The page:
This is an online event.
Sponsored by: The Archaeological Society Malta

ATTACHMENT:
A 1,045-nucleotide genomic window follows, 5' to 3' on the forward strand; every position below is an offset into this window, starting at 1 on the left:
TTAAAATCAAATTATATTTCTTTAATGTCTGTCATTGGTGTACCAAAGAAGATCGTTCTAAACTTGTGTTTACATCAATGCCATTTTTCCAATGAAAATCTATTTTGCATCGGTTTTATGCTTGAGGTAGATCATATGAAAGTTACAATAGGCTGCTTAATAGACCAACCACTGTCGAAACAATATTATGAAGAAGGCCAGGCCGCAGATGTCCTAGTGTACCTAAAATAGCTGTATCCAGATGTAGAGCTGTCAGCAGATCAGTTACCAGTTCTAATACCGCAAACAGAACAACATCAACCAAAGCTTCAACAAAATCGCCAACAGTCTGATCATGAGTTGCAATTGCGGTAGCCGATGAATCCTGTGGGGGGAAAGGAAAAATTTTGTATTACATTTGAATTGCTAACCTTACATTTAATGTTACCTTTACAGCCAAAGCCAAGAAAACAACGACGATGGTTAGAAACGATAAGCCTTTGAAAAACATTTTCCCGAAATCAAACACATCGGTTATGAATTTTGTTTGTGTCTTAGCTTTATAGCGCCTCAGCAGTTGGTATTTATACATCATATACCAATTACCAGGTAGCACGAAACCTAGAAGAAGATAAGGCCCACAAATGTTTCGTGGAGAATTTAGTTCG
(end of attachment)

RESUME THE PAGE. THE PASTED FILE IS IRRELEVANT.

Abstract : After existing for over one thousand years, the Maltese Temple Period ended around 4,300 years ago. Understanding why has been a topic of considerable interest and debate. In this talk Dr Huw S. Groucutt will discuss this topic, outlining recent research on themes such as regional climate change and evidence for the arrival of new groups of humans. Chronological modelling studies are presented which indicate a correlation between archaeological activity and regional climate, which indicate a long-term societal decline in the final centuries of the Temple Period. Yet, does climate change alone explain the end of the Temple Period, or was something else involved, such as new groups of humans arriving, perhaps bringing a plague epidemic with them? Against this backdrop Dr Groucutt will outline recent research on the distribution and character of Maltese chert. Chert was the main kind of stone used to make stone tools in Maltese prehistory, and is therefore crucial to understanding ancient Maltese society, yet it has seen relatively little study. New insights on the distribution and character of chert in Malta are discussed. This offers new perspectives on the character of Temple Period material culture, and the extent to which the Maltese islands were isolated or integrated with neighbouring regions such as Sicily.